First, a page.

Episode 118: Buying a Dental Practice - The Transition
In the final episode of The Dental Amigos’ fourth season on buying a dental practice, Rob and Paul discuss critical issues buyers should consider when buying a dental practice and planning for the transition of the practice following the purchase.
First, the Amigos outline strategies to help new owners facilitate a smooth transition for the remaining staff. Then, Rob and Paul elaborate on the seller’s role post-closing and during this transition period. Finally, they caution listeners on common mistakes they see first-time and veteran buyers make when creating a game-plan for their practice transition.
See the full transcription below:
Welcome to the dental amigos podcast with Dr. Paul Goodman and attorney Rob Montgomery, taking you behind the scenes of the dental business world. All the things you didn't learn in dental school, but wish you had. Rob is not a dentist and Paul is not a lawyer. But since Rob is a lawyer, we need to tell you that this podcast is for informational purposes only and shouldn't be considered legal advice. listening to this podcast does not and will not create an attorney client relationship. As is always the case, you should formally consult with legal counsel before proceeding with any legal matter. Learn more about the dental amigos at WWW dot the dental amigos.com. And now here are the dental amigos.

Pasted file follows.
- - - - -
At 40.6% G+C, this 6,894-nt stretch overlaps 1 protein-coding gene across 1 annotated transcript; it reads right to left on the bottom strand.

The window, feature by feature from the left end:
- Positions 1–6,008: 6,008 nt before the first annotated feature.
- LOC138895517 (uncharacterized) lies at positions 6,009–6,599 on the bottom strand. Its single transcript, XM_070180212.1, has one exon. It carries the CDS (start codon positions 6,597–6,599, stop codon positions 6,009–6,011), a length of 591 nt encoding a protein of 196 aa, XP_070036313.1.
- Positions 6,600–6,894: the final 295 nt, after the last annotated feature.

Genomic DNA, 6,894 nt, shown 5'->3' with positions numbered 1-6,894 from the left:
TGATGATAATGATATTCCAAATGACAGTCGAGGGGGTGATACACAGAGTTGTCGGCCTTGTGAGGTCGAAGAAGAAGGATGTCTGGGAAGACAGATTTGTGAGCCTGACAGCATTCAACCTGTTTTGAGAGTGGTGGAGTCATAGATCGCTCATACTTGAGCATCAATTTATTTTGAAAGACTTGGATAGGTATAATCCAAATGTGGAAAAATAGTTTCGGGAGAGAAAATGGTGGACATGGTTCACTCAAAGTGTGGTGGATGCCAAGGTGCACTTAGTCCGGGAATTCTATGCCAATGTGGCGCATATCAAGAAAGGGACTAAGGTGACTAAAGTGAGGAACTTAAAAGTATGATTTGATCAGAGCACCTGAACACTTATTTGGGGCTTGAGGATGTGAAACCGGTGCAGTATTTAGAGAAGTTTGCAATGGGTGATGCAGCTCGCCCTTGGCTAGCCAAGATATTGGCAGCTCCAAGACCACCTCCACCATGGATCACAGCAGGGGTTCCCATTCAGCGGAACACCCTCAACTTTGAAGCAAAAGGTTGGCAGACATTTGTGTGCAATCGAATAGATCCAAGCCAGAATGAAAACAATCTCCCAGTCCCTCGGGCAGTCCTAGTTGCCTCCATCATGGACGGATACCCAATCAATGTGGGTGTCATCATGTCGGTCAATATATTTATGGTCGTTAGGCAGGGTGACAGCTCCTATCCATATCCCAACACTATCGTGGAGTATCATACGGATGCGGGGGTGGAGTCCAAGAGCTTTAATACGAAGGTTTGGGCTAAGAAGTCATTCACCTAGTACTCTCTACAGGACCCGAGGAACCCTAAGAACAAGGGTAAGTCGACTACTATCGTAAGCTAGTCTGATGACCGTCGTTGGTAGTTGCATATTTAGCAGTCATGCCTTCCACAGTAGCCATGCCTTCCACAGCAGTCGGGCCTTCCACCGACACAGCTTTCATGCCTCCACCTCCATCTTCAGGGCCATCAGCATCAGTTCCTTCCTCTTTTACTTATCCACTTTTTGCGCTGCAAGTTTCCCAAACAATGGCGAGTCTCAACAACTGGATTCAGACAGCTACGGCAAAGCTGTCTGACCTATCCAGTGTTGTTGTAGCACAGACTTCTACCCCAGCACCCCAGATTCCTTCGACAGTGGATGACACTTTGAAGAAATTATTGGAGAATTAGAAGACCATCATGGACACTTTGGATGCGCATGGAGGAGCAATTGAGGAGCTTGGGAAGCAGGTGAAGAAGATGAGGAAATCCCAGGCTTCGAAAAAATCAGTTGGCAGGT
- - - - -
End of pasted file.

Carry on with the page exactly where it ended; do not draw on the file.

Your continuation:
Rob Montgomery 0:39
Hello, everyone and welcome to another episode of the dental amigos Podcast. I'm Rob Montgomery. And I'm joined as always by the head Nacho himself, Dr. Paul Goodman. Great
Paul Goodman 0:48
to be here talking, Rob.
Rob Montgomery 0:49
All right, Paul, good to have you. Here. We're here we are in our finale of season four, buying a practice. Today we're going to talk about the all important topic of the transition, buying a
Paul Goodman 1:01